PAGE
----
21 Jun Getting Fitted for a Breast Prostheses

Saturday, 21 June 2014

gettingfitterforprosthesisIn a previous post, we discussed the importance of breast prostheses, not just for confidence and self-esteem, but for health and comfort to compensate for the missing weight of whatever portion of the breast or breasts was removed.

After recovering for 3-6 weeks in a post-surgical camisole, it will be time to visit a specialty boutique and get fitted for a breast form. At Brabary no appointment is required, but check with your local store to be sure. You want the swelling gone completely from the surgery in order to get a proper fit. It’s also important for all the sutures to be healed and closed to prevent infection when putting on something more tightly fitted like a bra.

Here are a few things to note:

Breast form (prosthesis): One brand, Amoena, includes a silicone additive that helps equalize your body temperature and keep you cooler.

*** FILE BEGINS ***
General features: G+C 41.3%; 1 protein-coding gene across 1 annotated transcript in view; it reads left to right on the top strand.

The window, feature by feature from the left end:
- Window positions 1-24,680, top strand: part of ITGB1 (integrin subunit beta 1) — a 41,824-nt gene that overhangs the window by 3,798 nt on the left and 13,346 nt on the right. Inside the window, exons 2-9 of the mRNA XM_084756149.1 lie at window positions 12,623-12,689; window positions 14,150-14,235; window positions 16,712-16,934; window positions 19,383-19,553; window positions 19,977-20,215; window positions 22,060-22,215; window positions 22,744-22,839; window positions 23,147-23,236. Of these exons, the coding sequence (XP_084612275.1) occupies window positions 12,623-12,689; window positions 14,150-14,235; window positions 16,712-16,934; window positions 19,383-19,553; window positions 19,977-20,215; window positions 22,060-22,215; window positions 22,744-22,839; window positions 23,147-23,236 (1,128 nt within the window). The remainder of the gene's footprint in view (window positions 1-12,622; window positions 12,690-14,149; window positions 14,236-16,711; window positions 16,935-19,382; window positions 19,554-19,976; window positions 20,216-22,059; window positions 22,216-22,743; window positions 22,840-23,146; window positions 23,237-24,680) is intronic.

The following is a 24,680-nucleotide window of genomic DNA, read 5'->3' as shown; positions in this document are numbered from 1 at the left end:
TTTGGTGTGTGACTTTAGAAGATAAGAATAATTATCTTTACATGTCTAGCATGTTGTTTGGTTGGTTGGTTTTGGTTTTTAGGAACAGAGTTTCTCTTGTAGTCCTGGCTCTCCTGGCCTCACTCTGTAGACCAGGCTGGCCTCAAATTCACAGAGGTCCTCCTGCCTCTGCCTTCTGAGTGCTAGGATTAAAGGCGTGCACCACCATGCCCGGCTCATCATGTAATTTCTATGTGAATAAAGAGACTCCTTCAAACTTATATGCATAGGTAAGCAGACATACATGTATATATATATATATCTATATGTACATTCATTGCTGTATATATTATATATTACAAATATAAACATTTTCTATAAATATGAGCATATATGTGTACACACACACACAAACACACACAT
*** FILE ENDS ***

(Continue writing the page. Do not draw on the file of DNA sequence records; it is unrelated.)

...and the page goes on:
Swimwear: There are special prostheses available for swimwear, with a special cavity so water flows through and doesn’t add any more weight.

Bras: A breast prosthesis requires a good bra. There’s weight to it, and the bra must be able to support it, or it will be uncomfortable and you won’t want to wear it. At Brabary we can customize any bra for a prosthesis by adding a pocket – free of charge; you don’t have to buy a pre-made prosthesis bra.

Government assistance: In Ontario, the government will reimburse you every two years for 50% of the cost of a breast form. If there is a significant size change in your breast form, because of swelling or significant weight loss or gain, the government will reimburse you in between that two-year period. See the Ontario Ministry of Health website for more details and the most current regulations.

At Brabary, we will fill out the reimbursement claim form for you. You should also check with your insurance company to see if they cover the balance. Whatever is not covered by either the government or your insurance, can likely be claimed as a medical expense on your tax return (check with your accountant to be sure).

Also give your accountant all of your mileage records and receipts for gas, meals and parking for all medical appointments and procedures so you can claim those as well. These costs all add up and you’ll find that every little bit helps.

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